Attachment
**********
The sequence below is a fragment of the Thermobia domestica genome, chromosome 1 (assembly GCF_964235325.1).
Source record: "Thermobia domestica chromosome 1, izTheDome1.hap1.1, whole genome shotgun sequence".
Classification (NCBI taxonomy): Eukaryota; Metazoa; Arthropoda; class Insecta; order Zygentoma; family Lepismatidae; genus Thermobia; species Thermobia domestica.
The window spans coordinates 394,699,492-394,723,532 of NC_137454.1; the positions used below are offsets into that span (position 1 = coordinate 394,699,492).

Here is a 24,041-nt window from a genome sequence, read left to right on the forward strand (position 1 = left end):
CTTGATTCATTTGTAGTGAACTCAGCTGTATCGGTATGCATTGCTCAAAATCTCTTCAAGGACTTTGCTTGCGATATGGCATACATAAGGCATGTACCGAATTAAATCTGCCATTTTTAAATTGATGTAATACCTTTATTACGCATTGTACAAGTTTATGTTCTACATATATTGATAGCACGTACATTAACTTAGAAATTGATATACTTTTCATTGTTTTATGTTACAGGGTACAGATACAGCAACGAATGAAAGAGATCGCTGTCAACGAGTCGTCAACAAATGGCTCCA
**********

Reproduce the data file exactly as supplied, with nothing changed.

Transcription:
The sequence below is a fragment of the Thermobia domestica genome, chromosome 1 (assembly GCF_964235325.1).
Source record: "Thermobia domestica chromosome 1, izTheDome1.hap1.1, whole genome shotgun sequence".
Classification (NCBI taxonomy): Eukaryota; Metazoa; Arthropoda; class Insecta; order Zygentoma; family Lepismatidae; genus Thermobia; species Thermobia domestica.
The window spans coordinates 394,699,492-394,723,532 of NC_137454.1; the positions used below are offsets into that span (position 1 = coordinate 394,699,492).

Here is a 24,041-nt window from a genome sequence, read left to right on the forward strand (position 1 = left end):
CTTGATTCATTTGTAGTGAACTCAGCTGTATCGGTATGCATTGCTCAAAATCTCTTCAAGGACTTTGCTTGCGATATGGCATACATAAGGCATGTACCGAATTAAATCTGCCATTTTTAAATTGATGTAATACCTTTATTACGCATTGTACAAGTTTATGTTCTACATATATTGATAGCACGTACATTAACTTAGAAATTGATATACTTTTCATTGTTTTATGTTACAGGGTACAGATACAGCAACGAATGAAAGAGATCGCTGTCAACGAGTCGTCAACAAATGGCTCCA